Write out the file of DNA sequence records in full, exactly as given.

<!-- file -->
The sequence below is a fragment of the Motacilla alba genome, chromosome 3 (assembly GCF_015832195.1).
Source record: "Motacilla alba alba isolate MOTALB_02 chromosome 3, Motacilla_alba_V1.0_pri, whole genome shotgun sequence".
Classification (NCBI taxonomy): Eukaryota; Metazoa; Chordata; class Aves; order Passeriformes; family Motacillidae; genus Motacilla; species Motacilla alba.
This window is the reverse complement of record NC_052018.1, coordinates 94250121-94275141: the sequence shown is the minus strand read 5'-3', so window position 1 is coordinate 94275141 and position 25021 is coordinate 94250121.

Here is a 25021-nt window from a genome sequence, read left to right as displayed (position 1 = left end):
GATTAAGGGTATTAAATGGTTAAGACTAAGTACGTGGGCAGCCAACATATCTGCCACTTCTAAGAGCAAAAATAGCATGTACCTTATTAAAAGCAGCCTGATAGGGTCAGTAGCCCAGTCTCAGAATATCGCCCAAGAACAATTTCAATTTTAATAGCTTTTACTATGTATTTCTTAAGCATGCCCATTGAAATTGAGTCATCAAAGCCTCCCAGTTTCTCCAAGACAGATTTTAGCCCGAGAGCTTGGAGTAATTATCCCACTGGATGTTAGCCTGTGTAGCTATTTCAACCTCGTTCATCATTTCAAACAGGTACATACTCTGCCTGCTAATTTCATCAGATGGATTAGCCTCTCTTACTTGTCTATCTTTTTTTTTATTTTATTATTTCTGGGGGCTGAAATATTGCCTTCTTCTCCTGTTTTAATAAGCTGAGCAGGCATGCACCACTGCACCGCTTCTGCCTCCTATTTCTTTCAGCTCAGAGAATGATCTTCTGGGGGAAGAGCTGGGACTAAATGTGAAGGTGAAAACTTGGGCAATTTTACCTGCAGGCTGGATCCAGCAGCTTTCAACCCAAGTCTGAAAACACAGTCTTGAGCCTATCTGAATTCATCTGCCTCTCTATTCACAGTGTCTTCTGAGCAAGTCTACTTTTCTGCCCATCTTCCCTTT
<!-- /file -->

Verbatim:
The sequence below is a fragment of the Motacilla alba genome, chromosome 3 (assembly GCF_015832195.1).
Source record: "Motacilla alba alba isolate MOTALB_02 chromosome 3, Motacilla_alba_V1.0_pri, whole genome shotgun sequence".
Classification (NCBI taxonomy): Eukaryota; Metazoa; Chordata; class Aves; order Passeriformes; family Motacillidae; genus Motacilla; species Motacilla alba.
This window is the reverse complement of record NC_052018.1, coordinates 94250121-94275141: the sequence shown is the minus strand read 5'-3', so window position 1 is coordinate 94275141 and position 25021 is coordinate 94250121.

Here is a 25021-nt window from a genome sequence, read left to right as displayed (position 1 = left end):
GATTAAGGGTATTAAATGGTTAAGACTAAGTACGTGGGCAGCCAACATATCTGCCACTTCTAAGAGCAAAAATAGCATGTACCTTATTAAAAGCAGCCTGATAGGGTCAGTAGCCCAGTCTCAGAATATCGCCCAAGAACAATTTCAATTTTAATAGCTTTTACTATGTATTTCTTAAGCATGCCCATTGAAATTGAGTCATCAAAGCCTCCCAGTTTCTCCAAGACAGATTTTAGCCCGAGAGCTTGGAGTAATTATCCCACTGGATGTTAGCCTGTGTAGCTATTTCAACCTCGTTCATCATTTCAAACAGGTACATACTCTGCCTGCTAATTTCATCAGATGGATTAGCCTCTCTTACTTGTCTATCTTTTTTTTTATTTTATTATTTCTGGGGGCTGAAATATTGCCTTCTTCTCCTGTTTTAATAAGCTGAGCAGGCATGCACCACTGCACCGCTTCTGCCTCCTATTTCTTTCAGCTCAGAGAATGATCTTCTGGGGGAAGAGCTGGGACTAAATGTGAAGGTGAAAACTTGGGCAATTTTACCTGCAGGCTGGATCCAGCAGCTTTCAACCCAAGTCTGAAAACACAGTCTTGAGCCTATCTGAATTCATCTGCCTCTCTATTCACAGTGTCTTCTGAGCAAGTCTACTTTTCTGCCCATCTTCCCTTT